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SLAs being met but most fall short of ‘always on’ backup and restore needs

Veeam Availability Report finds most IT professionals think there is a gap between how fast they can restore data and their requirements to be an “always on” organisation

When it comes to backup and restore, most organisations believe there is a gap between how quickly they can recover applications and how fast they would like it to happen. And most think they currently fall short of where they need to be to be an “always on” organisation.

Those are the findings of the 2017 Veeam Availability Report survey, which also found that most respondents (52%) only have between 10% and 50% of servers virtualised, while 48% have more than half of their servers virtualised. Only 6% have more than 90% virtualised.

Those figures are not dissimilar to last year’s survey, which found an average rate of 44.5% server virtualisation.

The survey – which questioned 1,060 IT management professionals involved in storage and backup, in organisations of more than 1,000 employees – also found that just 61% expect to have more than 50% of x86 servers virtualised in two years’ time.

The survey also asked respondents whether they use the same backup software product to back up physical and virtual environments. Most (60%) use the same for both environments, while 40% use separate products.

Just under one-third (31%) use one backup product, 36% have two, 17% run three backup products and 9% have to manage four.

Despite potentially complicated backup arrangements, with multiple products in operation, most were very confident (15%) or somewhat confident/confident (77%) that they could recover data to their service-level agreements (SLAs).

For “high priority” applications, the largest number (31%) continuously protect data, while 17% do so at a frequency of less than every 15 minutes and 19% between 15 minutes and one hour. For “normal priority” applications, the figures are 13%, 11% and 14%, respectively.

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When it came to how long it takes to restore virtual machines (VMs), the largest number (42%) fall between 15 and 30 minutes, 27% can restore in between five and 15 minutes, and only 6% manage it in less than five minutes.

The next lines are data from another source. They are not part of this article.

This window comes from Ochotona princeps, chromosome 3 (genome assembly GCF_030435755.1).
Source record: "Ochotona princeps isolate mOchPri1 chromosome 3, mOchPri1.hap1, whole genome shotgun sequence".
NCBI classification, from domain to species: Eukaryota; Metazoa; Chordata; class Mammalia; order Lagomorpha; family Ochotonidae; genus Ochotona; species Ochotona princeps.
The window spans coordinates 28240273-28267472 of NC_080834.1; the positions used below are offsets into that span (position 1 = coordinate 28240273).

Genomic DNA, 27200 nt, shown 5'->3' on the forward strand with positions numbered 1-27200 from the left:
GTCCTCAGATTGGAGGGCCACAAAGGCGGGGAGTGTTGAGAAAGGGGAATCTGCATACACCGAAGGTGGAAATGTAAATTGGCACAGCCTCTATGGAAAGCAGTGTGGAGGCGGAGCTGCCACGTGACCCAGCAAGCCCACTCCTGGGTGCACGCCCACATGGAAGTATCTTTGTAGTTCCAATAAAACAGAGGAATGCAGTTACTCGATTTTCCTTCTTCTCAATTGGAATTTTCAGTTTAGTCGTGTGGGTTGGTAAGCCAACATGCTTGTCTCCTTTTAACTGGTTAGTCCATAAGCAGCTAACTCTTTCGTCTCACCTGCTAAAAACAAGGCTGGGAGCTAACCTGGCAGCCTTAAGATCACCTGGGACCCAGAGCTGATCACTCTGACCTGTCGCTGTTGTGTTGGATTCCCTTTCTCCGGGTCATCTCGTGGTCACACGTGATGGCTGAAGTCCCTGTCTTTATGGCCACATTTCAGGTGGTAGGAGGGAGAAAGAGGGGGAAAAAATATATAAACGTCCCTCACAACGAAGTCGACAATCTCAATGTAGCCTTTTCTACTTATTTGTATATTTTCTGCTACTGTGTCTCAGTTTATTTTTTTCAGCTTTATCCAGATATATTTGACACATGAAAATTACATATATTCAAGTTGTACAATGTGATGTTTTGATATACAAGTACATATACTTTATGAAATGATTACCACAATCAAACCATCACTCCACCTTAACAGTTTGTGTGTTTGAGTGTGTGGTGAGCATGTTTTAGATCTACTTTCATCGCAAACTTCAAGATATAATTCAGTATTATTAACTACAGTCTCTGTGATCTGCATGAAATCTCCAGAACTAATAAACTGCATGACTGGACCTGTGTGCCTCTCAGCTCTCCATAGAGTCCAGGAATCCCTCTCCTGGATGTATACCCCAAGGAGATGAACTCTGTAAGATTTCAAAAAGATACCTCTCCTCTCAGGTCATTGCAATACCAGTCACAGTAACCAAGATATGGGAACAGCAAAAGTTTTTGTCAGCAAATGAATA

While most said they could restore within limits set by their SLAs, 82% strongly agreed or agreed that there is a gap between how quickly they can recover and how quickly they need to do so. Most (77%)  said this gap fell short of what they needed to be an “always on” organisation.

The survey also provided some interesting information on unplanned outages.

The largest proportion of respondents (32%) said less than 10% of their servers suffer unplanned outages a year, and 31% said their figure is between 10% and 30%. One-fifth see between 30% and 50% of servers go down per annum.

Unplanned outages

For most (67%), unplanned outages last less than 30 minutes, and for 79% they last less than one hour. But for exactly one-fifth, they continue for more than 24 hours.

The cost per hour is reckoned by the largest proportion of those questioned (24%) to be between $15,000 and $75,000 per hour. For 9%, the cost is $75,000 to $150,000 an hour.

The largest proportion (53%) see loss of customer confidence as a major effect, with damage to brand integrity (45%) next on the list.

Given that the ability to recover is so important, how often do organisations test that they can recover from backups?

The largest proportion (28%) do so monthly, while 22% do so weekly and 13% daily. Those who do so only once a year totalled 10%.

The survey also looked at how organisations protect their virtual machines. The largest percentage (36%) use replication at the storage volume level, while 34% do so via the virtualisation application. Meanwhile, 28% use snapshots at the storage volume level and 26% use hypervisor snapshots.

Just over a quarter (27%) use an agent to protect files in the VM, while 27% use the cloud as a target. ..................................................... .........................................................................................

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